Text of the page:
“We all sat in the candles’ light and listened to the story from the beginning. The words rushed over us. Genesis. Exodus. Isaiah. On and on in hypnotic cadence the words washed over the people. I wondered, do I believe this? I want to the way I did a year ago when I entered the baptismal waters. I want to, but I don’t feel anything.”

His tears continued to flow and fell from his chin to his shirtfront.

“Feeling and believing aren’t the same thing, any more than seeing and believing are,” I said. His right hand flicked across his cheek, whisking tears away. “I can see that you are upset. It is about this lack of feeling you have, or is there something more?”

“I love the Easter Candle. When I was being prepared for my Baptism, I was told that the Candle is the great symbol of the Lord’s resurrection. When I was being baptized I kept my eyes fixed on it. What an awesome night that was. The Candle had figured in every step along the course of the service. It was the first thing I saw when I emerged from the water gasping. Three times the water poured over me.”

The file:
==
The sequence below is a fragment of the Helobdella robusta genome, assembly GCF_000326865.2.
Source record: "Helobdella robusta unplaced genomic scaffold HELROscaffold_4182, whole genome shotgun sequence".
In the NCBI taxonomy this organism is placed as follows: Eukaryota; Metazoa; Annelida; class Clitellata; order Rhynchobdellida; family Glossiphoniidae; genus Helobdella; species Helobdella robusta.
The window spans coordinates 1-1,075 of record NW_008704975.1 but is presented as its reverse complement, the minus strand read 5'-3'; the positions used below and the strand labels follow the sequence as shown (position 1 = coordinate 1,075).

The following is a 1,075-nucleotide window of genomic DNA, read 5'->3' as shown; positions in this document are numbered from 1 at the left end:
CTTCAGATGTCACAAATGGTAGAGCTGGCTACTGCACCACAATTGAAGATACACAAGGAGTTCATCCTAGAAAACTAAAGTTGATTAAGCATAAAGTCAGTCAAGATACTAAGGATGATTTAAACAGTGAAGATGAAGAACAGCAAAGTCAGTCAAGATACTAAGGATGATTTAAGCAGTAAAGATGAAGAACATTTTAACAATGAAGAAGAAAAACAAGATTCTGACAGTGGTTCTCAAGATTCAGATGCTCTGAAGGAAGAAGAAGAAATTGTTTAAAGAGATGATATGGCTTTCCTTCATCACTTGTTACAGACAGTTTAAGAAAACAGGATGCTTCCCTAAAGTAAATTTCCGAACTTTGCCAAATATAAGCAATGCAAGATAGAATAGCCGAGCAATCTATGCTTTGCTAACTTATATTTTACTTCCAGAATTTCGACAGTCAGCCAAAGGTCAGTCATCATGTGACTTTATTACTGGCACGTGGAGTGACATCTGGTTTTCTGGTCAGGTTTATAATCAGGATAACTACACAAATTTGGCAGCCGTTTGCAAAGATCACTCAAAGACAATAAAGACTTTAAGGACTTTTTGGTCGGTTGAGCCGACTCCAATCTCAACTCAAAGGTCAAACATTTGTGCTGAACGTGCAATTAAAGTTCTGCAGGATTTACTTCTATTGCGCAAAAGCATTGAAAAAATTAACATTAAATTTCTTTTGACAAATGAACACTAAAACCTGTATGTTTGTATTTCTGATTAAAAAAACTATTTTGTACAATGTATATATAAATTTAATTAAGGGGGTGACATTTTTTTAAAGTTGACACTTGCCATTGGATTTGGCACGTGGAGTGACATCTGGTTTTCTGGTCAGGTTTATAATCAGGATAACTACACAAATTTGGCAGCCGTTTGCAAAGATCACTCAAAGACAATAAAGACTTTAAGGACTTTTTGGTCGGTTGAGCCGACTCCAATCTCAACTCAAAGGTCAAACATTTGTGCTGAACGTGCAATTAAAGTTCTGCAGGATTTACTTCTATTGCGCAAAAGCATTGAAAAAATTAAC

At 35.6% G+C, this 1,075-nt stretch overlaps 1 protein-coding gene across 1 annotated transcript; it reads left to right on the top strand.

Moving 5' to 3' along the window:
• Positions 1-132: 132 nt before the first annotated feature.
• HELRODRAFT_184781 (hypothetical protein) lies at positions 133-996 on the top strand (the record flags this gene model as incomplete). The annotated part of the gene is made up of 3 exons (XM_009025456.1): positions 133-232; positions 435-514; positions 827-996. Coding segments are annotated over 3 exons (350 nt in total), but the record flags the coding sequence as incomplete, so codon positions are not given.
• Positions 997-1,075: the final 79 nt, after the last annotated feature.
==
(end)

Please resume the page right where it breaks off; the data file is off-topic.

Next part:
I thought that there must be something more that he wants to talk about. His body language spoke of someone who had just heard of the death of a loved one. My need to urge him on his way had subsided. I was content to wait and listen. Rather than stare at him, my gaze focused on the Candle, simply decorated this year with the cross and five red spikes and a wrap of marbled wax. Light of Christ. Thanks be to God.